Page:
8  Using Arduino / Motors, Mechanics, and Power / Re: "How To Read Multiple RC Channels" not working on Arduino Micro (??????) on: March 19, 2013, 08:58:17 am
Great, I was really hoping you'd see this! I'll head over to your blog.
9  Using Arduino / Motors, Mechanics, and Power / Re: "How To Read Multiple RC Channels" not working on Arduino Micro (??????) on: March 18, 2013, 05:22:38 pm
The only bit of code I've changed is to add a few "if" and "analogWrite()" functions down near line 145, and to remove all reference to steering since I wont be using it.

Code:
// MultiChannels
//
// rcarduino.blogspot.com
//
// A simple approach for reading three RC Channels using pin change interrupts
//
// See related posts -
// http://rcarduino.blogspot.co.uk/2012/01/how-to-read-rc-receiver-with.html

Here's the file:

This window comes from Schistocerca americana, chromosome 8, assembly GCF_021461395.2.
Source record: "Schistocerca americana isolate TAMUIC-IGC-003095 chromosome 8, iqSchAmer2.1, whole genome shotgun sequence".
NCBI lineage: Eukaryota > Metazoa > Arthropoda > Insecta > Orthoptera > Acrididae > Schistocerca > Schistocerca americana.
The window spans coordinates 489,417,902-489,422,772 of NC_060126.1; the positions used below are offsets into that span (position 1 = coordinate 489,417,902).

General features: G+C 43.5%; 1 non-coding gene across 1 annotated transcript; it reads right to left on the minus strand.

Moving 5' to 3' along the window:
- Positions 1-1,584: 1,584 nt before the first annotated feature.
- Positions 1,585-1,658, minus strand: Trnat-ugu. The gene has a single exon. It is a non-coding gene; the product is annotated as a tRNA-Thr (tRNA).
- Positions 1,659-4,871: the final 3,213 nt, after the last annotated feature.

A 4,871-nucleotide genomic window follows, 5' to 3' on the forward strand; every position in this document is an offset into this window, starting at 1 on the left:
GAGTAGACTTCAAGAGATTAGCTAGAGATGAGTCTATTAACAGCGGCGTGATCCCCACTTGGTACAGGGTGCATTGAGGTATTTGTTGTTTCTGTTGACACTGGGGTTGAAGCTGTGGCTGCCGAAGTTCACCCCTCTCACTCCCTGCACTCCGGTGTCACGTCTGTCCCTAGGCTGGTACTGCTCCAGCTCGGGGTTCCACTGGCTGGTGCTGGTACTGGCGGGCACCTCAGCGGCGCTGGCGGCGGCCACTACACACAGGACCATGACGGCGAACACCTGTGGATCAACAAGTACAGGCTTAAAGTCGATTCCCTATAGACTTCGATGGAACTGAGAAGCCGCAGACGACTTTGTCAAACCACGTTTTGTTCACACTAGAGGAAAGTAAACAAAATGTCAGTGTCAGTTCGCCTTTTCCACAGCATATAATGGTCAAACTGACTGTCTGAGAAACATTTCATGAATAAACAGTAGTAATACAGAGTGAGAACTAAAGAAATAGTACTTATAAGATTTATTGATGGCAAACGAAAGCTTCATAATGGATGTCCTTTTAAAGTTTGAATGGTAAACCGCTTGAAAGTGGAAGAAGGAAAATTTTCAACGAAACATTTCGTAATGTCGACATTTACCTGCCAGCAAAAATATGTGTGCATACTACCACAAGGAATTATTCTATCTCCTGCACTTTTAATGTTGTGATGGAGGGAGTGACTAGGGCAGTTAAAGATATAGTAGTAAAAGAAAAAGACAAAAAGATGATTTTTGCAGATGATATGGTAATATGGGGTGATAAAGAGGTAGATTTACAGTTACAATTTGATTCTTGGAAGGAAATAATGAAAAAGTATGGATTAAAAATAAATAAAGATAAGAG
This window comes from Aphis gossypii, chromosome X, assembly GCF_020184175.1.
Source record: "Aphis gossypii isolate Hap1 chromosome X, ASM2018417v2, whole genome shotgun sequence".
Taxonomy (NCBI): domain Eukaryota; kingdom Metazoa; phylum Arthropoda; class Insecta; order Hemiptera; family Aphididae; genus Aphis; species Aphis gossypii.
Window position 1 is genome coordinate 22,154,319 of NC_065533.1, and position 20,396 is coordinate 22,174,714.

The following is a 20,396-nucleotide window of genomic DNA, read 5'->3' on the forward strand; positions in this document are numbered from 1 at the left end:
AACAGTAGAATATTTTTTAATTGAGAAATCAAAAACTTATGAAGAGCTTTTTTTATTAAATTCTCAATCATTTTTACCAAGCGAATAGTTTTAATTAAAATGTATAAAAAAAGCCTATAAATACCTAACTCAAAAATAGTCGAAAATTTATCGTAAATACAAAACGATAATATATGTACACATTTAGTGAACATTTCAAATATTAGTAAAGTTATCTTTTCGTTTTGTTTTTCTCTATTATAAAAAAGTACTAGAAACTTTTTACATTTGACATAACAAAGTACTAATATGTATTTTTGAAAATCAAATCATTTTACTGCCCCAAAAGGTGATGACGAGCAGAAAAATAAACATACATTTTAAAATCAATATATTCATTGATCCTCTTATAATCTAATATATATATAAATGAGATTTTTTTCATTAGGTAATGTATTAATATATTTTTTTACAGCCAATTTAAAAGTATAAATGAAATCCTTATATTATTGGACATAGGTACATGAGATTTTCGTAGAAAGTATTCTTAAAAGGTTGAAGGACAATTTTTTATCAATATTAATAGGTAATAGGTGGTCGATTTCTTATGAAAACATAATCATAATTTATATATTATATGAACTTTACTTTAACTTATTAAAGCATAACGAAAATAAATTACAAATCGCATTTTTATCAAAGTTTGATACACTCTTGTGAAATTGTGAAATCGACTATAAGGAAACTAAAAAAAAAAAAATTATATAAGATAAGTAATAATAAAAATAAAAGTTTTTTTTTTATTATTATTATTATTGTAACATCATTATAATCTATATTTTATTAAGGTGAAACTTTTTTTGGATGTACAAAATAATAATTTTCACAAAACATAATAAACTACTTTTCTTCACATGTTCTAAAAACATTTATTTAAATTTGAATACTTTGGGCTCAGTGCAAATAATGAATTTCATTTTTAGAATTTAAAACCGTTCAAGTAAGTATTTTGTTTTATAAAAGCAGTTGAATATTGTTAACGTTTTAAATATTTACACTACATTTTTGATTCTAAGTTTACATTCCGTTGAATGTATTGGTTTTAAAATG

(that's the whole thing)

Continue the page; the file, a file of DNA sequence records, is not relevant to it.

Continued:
// http://rcarduino.blogspot.co.uk/2012/03/need-more-interrupts-to-read-more.html
// http://rcarduino.blogspot.co.uk/2012/01/can-i-control-more-than-x-servos-with.html
//
// rcarduino.blogspot.com
//

// include the pinchangeint library - see the links in the related topics section above for details
#include <PinChangeInt.h>

#include <Servo.h>


// Assign your channel in pins
#define THROTTLE_IN_PIN 2
#define AUX_IN_PIN 3
const int MOTORFWD = 5;
const int MOTORRVS = 6;
const int HORN = 10;
int Throttle = 0;


// Assign your channel out pins
#define THROTTLE_OUT_PIN 4
#define AUX_OUT_PIN 7

// Servo objects generate the signals expected by Electronic Speed Controllers and Servos
// We will use the objects to output the signals we read in
// this example code provides a straight pass through of the signal with no custom processing
Servo servoThrottle;
Servo servoAux;

// These bit flags are set in bUpdateFlagsShared to indicate which
// channels have new signals
#define THROTTLE_FLAG 8
#define AUX_FLAG 9

// holds the update flags defined above
volatile uint8_t bUpdateFlagsShared;

// shared variables are updated by the ISR and read by loop.
// In loop we immediatley take local copies so that the ISR can keep ownership of the
// shared ones. To access these in loop
// we first turn interrupts off with noInterrupts